Former Nederland councilman talks COVID death of family member

Published 12:27 am Tuesday, August 10, 2021

Emmett Hollier announced on social media Sunday the death of his brother-in-law, Wayne Wiltz, due to complications related to COVID-19.

The death has rocked his family, the former Nederland councilman told Port Arthur Newsmedia on Monday.

“At first, I fought the vaccination for well over a year,” Hollier said. “These last couple of months I have known more people with it. I have known more people to die within that last few months that I finally made the decision that I was going to go ahead and get vaccinated. I got my first shot already and I go this week to get my second shot.”

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Hollier maintains getting vaccinated is a personal decision but asks those in doubt to consider what is known.

“Don’t look at the political evidence, because that is the wrong thing to look at,” he said. “Look at the data from the hospitals or the data from the doctors and use that as your guide versus worrying about the news and what’s political.”

Hollier said the news of his brother-in-law’s passing slammed him in the face and reiterated how real the impacts of COVID are on the community.

Hollier said his friend, Jennifer Doornbos, also passed away as a result of complications related to COVID.

“Sometimes when we don’t see it up close, we’re not that into it,” he said. “Now that it hit us that close, it has a lot of awareness in our family. Unfortunately, it took that to maybe wake up some folks.”

It’s a similar story for Jefferson County Judge Jeff Branick, who had one word to describe the state of affairs with local hospitals treating COVID-infected patients — “terrible.”

“I had conversations with CHRISTUS Sunday evening; they were worse then they were back during the height of the pandemic in January,” Branick said. “Baptist (Hospitals of Southeast Texas) is the same. The numbers are looking bad.”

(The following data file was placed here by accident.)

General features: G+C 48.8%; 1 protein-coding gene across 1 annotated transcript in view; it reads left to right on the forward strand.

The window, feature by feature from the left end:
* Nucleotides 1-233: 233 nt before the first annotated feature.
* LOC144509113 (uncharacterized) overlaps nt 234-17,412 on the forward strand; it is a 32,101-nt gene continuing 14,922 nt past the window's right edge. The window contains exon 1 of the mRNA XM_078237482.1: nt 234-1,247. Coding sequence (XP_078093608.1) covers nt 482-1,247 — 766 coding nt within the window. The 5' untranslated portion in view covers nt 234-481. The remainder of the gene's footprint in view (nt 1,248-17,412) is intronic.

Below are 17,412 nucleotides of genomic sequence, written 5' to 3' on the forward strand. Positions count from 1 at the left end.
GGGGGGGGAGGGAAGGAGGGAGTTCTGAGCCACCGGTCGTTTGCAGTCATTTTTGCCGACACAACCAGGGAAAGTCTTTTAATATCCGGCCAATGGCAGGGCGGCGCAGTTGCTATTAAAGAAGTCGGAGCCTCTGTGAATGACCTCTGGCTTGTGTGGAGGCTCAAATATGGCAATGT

Angie Hebert, vice president of communications for the Medical Center of Southeast Texas, said the Port Arthur hospital made changes to its visitation practice last week due to the facility’s growing COVID patient treatment count.

“We scaled back the visitor policy to allow one adult support person per patient,” she said. “We have other stipulations regarding COVID visitation, labor and delivery, etc. We plan to maintain those (practices) until our census dictates otherwise.”

Masks are required at the hospital.

The Medical Center of Southeast Texas hopes to share percentages of COVID patients who are being treated in relation to vaccinated versus unvaccinated as soon as clearance is given.

At CHRISTUS Southeast Texas Health System facilities, officials are no longer allowing visitors due to COVID concerns. Exceptions are for one support person for labor & delivery patients and end-of-life situations.

On Sunday, CHRISTUS said there were 77 COVID patients receiving care in the main hospital. Of those, only four had been vaccinated.


Branick stressed to Port Arthur Newsmedia, by state decree, his office cannot mandate mask wearing or vaccinations.

He said individual businesses are within their rights to require employees or customers to wear masks with some medical exceptions.

“I am certainly not advocating forcible vaccinations of anybody, but the vaccine has proved to be about 90 percent effective if you look at the numbers with those showing up at the hospital,” Branick said.

Hollier said COVID is one of those things community members know is out there. It’s not that people don’t pay attention to it, he said, they just put it off until it touches really close to home.

He hopes those in the community consider the relevant information when deciding if they get vaccinated.

In the meantime, he will miss everything his brother-in-law provided for his family.

“Wayne was the type of guy that was rough around the edges. If a person didn’t know him, walked up to him and he said certain things, they would think, ‘oh, my god,’” Hollier recalled, joking Wayne “kind of looked like Santa Clause.”

“He has helped everyone is my sister’s family in some way or another. Whether it was me personally, allowing me early on to live in their house for a year with my son. He helped my sister with my mom and dad. My mom died of cancer, my dad died of Parkinson’s. He was there every moment by her side. He was just a gentle giant, a big man with a big heart.

“I’m going to miss his humor. You knew where you stood with Wayne. He didn’t color coat anything. He didn’t hold grudges or anything like that. He was a big-hearted person, and I am going to miss him taking care of my sister.”

Hollier said he remembers telling his girlfriend a year ago that he didn’t really know anyone with COVID. Now, he can put pictures and faces to the names of people getting it and, in worst cases, dying from it.

“It brings it to light real quick and makes you starting thinking if you are doing the right thing,” he said.